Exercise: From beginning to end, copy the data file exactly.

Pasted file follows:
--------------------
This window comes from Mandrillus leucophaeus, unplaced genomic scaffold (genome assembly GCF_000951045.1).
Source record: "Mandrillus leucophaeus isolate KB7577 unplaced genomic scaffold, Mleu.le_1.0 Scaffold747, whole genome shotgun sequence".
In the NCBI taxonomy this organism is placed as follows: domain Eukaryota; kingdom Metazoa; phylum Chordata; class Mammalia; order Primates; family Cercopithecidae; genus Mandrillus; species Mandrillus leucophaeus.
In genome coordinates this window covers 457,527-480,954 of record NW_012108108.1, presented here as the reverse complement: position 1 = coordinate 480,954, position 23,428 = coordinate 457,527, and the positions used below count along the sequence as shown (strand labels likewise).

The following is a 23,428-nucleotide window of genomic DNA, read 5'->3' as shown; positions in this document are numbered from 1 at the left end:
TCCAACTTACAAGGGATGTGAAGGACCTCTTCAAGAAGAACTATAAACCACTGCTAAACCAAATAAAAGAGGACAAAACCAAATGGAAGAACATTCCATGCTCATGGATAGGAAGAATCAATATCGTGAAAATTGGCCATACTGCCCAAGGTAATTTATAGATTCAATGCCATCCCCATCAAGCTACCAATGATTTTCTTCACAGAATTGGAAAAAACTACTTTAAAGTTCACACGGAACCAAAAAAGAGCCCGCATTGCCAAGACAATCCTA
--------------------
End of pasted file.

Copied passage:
This window comes from Mandrillus leucophaeus, unplaced genomic scaffold (genome assembly GCF_000951045.1).
Source record: "Mandrillus leucophaeus isolate KB7577 unplaced genomic scaffold, Mleu.le_1.0 Scaffold747, whole genome shotgun sequence".
In the NCBI taxonomy this organism is placed as follows: domain Eukaryota; kingdom Metazoa; phylum Chordata; class Mammalia; order Primates; family Cercopithecidae; genus Mandrillus; species Mandrillus leucophaeus.
In genome coordinates this window covers 457,527-480,954 of record NW_012108108.1, presented here as the reverse complement: position 1 = coordinate 480,954, position 23,428 = coordinate 457,527, and the positions used below count along the sequence as shown (strand labels likewise).

The following is a 23,428-nucleotide window of genomic DNA, read 5'->3' as shown; positions in this document are numbered from 1 at the left end:
TCCAACTTACAAGGGATGTGAAGGACCTCTTCAAGAAGAACTATAAACCACTGCTAAACCAAATAAAAGAGGACAAAACCAAATGGAAGAACATTCCATGCTCATGGATAGGAAGAATCAATATCGTGAAAATTGGCCATACTGCCCAAGGTAATTTATAGATTCAATGCCATCCCCATCAAGCTACCAATGATTTTCTTCACAGAATTGGAAAAAACTACTTTAAAGTTCACACGGAACCAAAAAAGAGCCCGCATTGCCAAGACAATCCTA